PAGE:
Understanding the Welfare Exemption

From San Diego to Sacramento, organizations throughout California work tirelessly to keep their expenses low each year. Most accomplish this feat by reducing waste, automating processes, and negotiating more favorable rates with their suppliers. However, there is another way these groups can retain more of their money – the Welfare Exemption.

What is the California Welfare Exemption?

In November 1944, the voters of the Golden State passed a constitutional amendment that granted the Legislature the authority to exempt property used for charitable, hospital, or religious purposes from local property tax. This exemption is called the Welfare Exemption – and was later expanded to include property used for scientific purposes.

Organizations that qualify for the Welfare Exemption have the potential to save tens of thousands of dollars each year in taxes.

Who Can Qualify for the Exemption?

Generally speaking, the California Welfare Exemption is available for most property owned or held in trust by organizations:

  • Formed and operated exclusively for a charitable, hospital, religious, or scientific purpose,
  • That use the property exclusively for one of those four qualifying purposes, and
  • That hold a valid tax-exempt letter from the Franchise Tax Board (FTB) or the Internal Revenue Service (IRS)

Additionally, the organization applying for a Welfare Exemption must be a community chest, a corporation, a foundation, a fund, or a limited liability company (LLC).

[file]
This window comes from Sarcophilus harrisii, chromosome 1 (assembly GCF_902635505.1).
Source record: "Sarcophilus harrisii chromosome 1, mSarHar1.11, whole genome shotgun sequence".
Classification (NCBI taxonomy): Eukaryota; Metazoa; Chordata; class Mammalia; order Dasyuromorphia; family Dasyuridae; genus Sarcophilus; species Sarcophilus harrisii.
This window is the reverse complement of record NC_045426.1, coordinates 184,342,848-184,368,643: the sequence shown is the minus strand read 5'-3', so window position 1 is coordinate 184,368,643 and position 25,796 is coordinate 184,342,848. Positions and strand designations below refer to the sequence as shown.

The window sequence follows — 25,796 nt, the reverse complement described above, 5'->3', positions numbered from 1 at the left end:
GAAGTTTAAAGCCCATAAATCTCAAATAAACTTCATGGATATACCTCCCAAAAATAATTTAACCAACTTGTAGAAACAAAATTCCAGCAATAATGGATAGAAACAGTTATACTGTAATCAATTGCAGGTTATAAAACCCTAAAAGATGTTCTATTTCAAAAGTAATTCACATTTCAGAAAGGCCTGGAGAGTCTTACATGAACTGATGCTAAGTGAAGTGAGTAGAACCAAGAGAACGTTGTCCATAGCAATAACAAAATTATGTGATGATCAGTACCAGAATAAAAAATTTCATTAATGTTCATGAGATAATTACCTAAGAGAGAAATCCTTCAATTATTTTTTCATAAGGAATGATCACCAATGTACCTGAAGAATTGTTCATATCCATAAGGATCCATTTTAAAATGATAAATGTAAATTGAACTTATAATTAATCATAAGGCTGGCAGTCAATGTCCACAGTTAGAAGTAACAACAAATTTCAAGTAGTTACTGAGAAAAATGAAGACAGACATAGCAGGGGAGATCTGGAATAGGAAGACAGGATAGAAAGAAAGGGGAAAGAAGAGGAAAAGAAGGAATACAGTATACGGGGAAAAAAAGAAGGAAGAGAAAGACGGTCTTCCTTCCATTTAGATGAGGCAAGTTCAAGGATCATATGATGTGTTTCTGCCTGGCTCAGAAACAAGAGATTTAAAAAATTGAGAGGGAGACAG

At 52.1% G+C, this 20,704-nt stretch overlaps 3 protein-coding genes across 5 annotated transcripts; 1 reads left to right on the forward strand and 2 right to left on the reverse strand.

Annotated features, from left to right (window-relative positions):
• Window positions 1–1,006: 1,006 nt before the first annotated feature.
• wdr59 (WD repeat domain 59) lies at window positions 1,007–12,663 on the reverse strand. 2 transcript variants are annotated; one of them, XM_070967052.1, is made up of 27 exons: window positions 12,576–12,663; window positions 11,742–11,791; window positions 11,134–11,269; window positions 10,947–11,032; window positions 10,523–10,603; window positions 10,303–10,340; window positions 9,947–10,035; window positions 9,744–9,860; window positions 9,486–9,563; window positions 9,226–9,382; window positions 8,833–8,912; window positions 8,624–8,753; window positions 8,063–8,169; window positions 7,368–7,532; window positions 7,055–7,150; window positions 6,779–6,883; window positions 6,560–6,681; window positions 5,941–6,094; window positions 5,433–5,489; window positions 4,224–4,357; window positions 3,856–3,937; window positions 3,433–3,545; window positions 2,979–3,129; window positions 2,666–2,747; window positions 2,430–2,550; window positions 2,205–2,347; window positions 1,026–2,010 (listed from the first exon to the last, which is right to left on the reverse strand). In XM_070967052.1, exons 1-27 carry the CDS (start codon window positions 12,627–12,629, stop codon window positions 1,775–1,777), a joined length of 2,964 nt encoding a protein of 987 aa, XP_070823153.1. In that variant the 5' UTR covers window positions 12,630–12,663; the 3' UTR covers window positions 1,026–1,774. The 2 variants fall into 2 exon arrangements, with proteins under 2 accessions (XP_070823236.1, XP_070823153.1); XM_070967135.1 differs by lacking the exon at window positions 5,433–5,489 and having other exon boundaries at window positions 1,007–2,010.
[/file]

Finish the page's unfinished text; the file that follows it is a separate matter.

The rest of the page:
How Can Organizations Apply for the California Welfare Exemption?

Applying in the state of California is a two-step process. Organizations should begin by filing a claim for an Organizational Clearance Certificate from the Board of Equalization (BOE).

Some groups may also need to file a Supplemental Clearance Certificate for Limited Partnership for a Welfare Exemption for Low-Income Housing Properties with the BOE.

Once an organization submits the required documentation to the BOE, the state then determines whether or not it is eligible to receive an exemption from local property tax. In other words, it decides if the group exists for a charitable, hospital, religious, or scientific purpose.

When the BOE approves an organization’s application, it then has to file a claim for the Welfare Exemption with the county assessor in the county in which its property is located. If a group holds properties in more than one county, it must file multiple claims.

Upon receipt of an organization’s claim, the local assessor will determine if the property in question is eligible for the California Welfare Exemption. That is, whether or not it is used solely for a religious, scientific, hospital, or charitable purpose.

Once an organization’s Welfare Exemption is approved by the local county assessor, it is typically valid for one year. It must re-file each year to keep the exemption and avoid paying property taxes.

Need Help Applying? Contact the Semanchik Law Group Today

Applying for an Exemption in the state of California is a lengthy and complex process. So, if you need a little help along the way, please do not hesitate to reach out to the experienced legal team at the Semanchik Law Group. We have been helping charitable, religious, scientific, and hospital organizations navigate through the red tape for years. To speak with one of our attorneys, all you need to do is give us a call at (619) 535-1811 or send us a brief message online.  We look forward to working with you.